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Variations in Trait-Anxiety and Achievement Motivation of College Students as a Function of Classroom Seating Position

James L. Rebeta, Charles I. Brooks, Jean P. O'Brien and George A. Hunter
The Journal of Experimental Education
Vol. 61, No. 3 (Spring, 1993), pp. 257-267
Published by: Taylor & Francis, Ltd.
Stable URL: http://www.jstor.org/stable/20152376
Page Count: 11
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Variations in Trait-Anxiety and Achievement Motivation of College Students as a Function of Classroom Seating Position
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Abstract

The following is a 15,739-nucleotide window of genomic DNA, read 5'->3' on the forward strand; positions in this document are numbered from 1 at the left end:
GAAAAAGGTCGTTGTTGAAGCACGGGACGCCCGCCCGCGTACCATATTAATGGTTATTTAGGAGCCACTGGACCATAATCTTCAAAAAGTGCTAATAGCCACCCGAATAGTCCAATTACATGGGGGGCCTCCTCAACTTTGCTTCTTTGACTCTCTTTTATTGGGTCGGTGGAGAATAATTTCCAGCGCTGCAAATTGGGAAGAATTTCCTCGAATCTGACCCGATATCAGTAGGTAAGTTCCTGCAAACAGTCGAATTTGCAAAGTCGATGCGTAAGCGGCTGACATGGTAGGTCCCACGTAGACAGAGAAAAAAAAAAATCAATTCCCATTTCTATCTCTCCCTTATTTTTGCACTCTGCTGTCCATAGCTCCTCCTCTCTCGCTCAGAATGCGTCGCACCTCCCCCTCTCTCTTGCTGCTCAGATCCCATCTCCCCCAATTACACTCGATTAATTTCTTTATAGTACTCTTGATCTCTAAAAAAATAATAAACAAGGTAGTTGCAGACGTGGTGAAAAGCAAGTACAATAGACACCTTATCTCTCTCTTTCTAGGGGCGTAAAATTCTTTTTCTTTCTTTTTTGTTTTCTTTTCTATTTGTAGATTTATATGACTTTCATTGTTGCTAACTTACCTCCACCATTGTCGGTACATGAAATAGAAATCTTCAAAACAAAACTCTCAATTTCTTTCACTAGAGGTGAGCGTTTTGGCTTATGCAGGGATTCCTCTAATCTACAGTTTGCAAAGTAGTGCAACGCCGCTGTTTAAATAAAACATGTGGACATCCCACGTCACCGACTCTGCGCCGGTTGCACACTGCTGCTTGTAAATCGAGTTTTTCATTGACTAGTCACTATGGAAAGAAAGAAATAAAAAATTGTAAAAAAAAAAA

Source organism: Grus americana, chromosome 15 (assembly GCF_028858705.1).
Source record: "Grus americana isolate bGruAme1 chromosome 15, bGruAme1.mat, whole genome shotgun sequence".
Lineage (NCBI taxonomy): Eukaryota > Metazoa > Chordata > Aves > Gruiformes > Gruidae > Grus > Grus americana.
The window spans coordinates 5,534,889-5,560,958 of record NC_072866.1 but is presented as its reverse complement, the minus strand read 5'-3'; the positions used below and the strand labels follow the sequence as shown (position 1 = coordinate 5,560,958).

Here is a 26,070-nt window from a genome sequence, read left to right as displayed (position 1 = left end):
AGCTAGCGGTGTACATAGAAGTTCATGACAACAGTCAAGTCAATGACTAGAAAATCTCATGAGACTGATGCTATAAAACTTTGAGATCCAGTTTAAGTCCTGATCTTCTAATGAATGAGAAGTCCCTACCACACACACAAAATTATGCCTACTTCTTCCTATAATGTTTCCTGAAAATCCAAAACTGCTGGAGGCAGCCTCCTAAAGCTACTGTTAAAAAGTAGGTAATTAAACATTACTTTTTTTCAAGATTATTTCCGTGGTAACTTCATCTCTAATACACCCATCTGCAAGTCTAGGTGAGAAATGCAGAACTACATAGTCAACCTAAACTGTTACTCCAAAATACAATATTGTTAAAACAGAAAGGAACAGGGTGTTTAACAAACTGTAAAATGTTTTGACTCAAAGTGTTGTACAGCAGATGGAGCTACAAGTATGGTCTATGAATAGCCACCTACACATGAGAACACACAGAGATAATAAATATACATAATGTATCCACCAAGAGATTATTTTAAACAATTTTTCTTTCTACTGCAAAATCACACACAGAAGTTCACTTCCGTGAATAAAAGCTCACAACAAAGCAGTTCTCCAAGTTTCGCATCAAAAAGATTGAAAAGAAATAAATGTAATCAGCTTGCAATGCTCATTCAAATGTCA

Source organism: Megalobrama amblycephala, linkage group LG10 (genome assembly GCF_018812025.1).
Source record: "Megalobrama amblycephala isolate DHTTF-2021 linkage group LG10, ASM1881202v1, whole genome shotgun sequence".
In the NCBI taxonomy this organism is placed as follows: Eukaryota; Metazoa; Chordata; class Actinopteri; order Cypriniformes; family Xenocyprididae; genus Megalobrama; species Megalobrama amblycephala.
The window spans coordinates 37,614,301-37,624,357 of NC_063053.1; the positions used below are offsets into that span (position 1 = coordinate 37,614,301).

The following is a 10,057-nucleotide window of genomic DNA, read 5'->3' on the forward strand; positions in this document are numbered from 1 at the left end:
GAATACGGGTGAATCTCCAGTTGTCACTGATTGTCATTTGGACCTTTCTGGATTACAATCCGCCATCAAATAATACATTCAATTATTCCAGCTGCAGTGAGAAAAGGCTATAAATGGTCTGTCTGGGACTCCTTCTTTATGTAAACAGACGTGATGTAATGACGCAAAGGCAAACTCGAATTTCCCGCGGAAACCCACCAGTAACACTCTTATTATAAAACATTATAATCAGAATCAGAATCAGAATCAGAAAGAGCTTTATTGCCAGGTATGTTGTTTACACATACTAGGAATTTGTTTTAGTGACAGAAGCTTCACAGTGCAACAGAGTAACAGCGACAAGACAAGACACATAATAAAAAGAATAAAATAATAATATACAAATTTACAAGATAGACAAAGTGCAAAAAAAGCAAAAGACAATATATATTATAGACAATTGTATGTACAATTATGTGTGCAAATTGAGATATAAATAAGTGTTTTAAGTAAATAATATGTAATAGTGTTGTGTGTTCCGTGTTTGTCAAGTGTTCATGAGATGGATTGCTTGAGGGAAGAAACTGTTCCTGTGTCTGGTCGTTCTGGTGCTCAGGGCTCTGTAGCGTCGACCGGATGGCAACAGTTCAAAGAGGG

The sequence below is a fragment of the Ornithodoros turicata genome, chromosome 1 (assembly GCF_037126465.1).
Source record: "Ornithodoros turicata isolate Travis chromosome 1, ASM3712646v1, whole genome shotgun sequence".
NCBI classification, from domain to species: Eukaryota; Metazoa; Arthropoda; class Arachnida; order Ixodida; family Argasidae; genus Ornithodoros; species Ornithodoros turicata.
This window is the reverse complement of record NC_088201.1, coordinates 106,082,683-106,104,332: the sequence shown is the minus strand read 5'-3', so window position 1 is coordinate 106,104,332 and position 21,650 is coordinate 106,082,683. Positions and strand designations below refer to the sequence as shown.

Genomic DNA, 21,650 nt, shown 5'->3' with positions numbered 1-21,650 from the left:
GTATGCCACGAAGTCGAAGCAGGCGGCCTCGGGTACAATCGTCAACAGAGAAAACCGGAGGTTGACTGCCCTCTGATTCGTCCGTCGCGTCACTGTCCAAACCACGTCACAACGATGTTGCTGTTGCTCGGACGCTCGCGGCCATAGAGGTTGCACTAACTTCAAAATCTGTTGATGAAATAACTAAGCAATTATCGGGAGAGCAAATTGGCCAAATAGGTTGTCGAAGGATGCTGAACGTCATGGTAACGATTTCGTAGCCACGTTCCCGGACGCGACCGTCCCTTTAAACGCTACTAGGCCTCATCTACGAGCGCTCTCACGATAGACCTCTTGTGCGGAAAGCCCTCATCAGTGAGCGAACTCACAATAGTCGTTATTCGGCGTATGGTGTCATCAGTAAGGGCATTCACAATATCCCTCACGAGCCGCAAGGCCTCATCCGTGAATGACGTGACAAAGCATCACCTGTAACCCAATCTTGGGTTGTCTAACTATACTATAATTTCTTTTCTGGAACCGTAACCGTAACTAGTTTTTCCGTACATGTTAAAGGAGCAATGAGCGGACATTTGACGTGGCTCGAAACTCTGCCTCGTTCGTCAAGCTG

In Experiment 1, college undergraduates were given three tests measuring state, trait, and text anxiety. The test scores were then analyzed according to which row in the classroom the students chose to sit in. The results showed no relationship between seating position and state- and test-anxiety scores. Trait-anxiety scores, however, significantly increased beyond the front row. Experiment 2 measured achievement motivation of college freshmen prior to their taking a course. Achievement scores were highest for students who subsequently selected seats in the front third of the room at the beginning of the course. Overall, the results show that personality traits are related to seating choice and that such traits may actually cause a student's choice.

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